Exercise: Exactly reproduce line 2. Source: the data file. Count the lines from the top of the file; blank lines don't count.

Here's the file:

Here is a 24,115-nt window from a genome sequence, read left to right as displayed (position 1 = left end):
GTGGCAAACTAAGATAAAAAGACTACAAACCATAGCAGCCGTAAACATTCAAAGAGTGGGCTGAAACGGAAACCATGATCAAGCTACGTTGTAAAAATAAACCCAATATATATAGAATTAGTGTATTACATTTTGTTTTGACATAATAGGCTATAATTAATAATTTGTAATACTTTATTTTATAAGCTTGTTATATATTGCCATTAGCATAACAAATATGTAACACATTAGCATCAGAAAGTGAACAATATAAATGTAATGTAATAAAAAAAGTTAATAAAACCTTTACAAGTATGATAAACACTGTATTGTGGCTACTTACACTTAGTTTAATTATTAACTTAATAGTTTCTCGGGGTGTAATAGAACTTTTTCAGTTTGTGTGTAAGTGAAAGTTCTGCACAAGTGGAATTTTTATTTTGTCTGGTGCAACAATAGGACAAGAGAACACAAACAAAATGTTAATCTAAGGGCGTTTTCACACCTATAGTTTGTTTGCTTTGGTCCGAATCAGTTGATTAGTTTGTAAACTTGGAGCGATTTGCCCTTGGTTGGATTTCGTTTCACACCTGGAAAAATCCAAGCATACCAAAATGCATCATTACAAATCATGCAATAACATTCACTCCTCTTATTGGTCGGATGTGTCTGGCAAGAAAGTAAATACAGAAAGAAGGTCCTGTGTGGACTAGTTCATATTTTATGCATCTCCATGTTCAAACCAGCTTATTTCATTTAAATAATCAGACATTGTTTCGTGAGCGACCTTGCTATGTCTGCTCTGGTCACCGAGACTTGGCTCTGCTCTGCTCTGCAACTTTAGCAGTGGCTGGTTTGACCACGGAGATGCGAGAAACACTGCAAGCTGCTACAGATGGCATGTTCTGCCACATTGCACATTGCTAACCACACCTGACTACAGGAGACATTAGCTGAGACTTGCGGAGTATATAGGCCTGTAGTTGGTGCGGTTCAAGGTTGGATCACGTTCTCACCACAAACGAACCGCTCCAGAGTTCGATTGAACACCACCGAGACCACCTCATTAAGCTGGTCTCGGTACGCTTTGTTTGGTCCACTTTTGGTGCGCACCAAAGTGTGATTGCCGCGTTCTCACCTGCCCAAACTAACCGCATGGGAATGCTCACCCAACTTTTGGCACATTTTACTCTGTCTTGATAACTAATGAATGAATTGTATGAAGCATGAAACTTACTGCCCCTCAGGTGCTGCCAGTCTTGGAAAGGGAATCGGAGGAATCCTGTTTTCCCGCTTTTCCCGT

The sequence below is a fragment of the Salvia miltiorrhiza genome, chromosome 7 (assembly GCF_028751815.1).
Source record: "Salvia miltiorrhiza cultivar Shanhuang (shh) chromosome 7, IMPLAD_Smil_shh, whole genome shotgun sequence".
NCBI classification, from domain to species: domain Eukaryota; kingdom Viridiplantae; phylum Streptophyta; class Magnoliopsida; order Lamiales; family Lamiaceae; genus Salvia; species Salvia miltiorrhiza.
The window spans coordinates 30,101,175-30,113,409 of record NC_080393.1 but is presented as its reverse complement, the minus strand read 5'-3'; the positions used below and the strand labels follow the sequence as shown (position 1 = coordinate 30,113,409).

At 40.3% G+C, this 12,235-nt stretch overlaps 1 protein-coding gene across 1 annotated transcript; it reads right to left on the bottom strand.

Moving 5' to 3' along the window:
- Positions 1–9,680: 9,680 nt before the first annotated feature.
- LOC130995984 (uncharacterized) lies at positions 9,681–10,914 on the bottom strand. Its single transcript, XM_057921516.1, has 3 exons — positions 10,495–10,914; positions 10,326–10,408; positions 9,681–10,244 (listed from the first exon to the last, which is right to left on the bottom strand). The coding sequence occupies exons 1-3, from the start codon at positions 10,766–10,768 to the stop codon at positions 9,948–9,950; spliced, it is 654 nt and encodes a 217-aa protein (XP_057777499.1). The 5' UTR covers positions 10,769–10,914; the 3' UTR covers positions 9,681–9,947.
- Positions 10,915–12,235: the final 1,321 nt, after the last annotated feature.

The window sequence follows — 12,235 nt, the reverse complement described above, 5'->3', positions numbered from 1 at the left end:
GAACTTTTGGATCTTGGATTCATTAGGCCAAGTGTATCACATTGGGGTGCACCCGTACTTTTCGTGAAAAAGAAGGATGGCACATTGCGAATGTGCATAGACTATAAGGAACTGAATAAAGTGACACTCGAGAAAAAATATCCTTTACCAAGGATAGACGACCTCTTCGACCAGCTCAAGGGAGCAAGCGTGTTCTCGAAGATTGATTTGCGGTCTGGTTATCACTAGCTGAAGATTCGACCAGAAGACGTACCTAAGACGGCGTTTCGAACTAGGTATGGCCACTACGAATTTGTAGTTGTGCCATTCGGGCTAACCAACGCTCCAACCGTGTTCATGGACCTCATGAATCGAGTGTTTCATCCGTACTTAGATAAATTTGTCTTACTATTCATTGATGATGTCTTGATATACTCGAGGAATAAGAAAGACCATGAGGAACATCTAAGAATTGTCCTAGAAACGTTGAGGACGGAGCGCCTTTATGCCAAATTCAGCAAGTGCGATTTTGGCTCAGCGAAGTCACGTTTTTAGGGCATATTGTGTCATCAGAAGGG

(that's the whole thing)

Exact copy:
GTGGCAAACTAAGATAAAAAGACTACAAACCATAGCAGCCGTAAACATTCAAAGAGTGGGCTGAAACGGAAACCATGATCAAGCTACGTTGTAAAAATAAACCCAATATATATAGAATTAGTGTATTACATTTTGTTTTGACATAATAGGCTATAATTAATAATTTGTAATACTTTATTTTATAAGCTTGTTATATATTGCCATTAGCATAACAAATATGTAACACATTAGCATCAGAAAGTGAACAATATAAATGTAATGTAATAAAAAAAGTTAATAAAACCTTTACAAGTATGATAAACACTGTATTGTGGCTACTTACACTTAGTTTAATTATTAACTTAATAGTTTCTCGGGGTGTAATAGAACTTTTTCAGTTTGTGTGTAAGTGAAAGTTCTGCACAAGTGGAATTTTTATTTTGTCTGGTGCAACAATAGGACAAGAGAACACAAACAAAATGTTAATCTAAGGGCGTTTTCACACCTATAGTTTGTTTGCTTTGGTCCGAATCAGTTGATTAGTTTGTAAACTTGGAGCGATTTGCCCTTGGTTGGATTTCGTTTCACACCTGGAAAAATCCAAGCATACCAAAATGCATCATTACAAATCATGCAATAACATTCACTCCTCTTATTGGTCGGATGTGTCTGGCAAGAAAGTAAATACAGAAAGAAGGTCCTGTGTGGACTAGTTCATATTTTATGCATCTCCATGTTCAAACCAGCTTATTTCATTTAAATAATCAGACATTGTTTCGTGAGCGACCTTGCTATGTCTGCTCTGGTCACCGAGACTTGGCTCTGCTCTGCTCTGCAACTTTAGCAGTGGCTGGTTTGACCACGGAGATGCGAGAAACACTGCAAGCTGCTACAGATGGCATGTTCTGCCACATTGCACATTGCTAACCACACCTGACTACAGGAGACATTAGCTGAGACTTGCGGAGTATATAGGCCTGTAGTTGGTGCGGTTCAAGGTTGGATCACGTTCTCACCACAAACGAACCGCTCCAGAGTTCGATTGAACACCACCGAGACCACCTCATTAAGCTGGTCTCGGTACGCTTTGTTTGGTCCACTTTTGGTGCGCACCAAAGTGTGATTGCCGCGTTCTCACCTGCCCAAACTAACCGCATGGGAATGCTCACCCAACTTTTGGCACATTTTACTCTGTCTTGATAACTAATGAATGAATTGTATGAAGCATGAAACTTACTGCCCCTCAGGTGCTGCCAGTCTTGGAAAGGGAATCGGAGGAATCCTGTTTTCCCGCTTTTCCCGT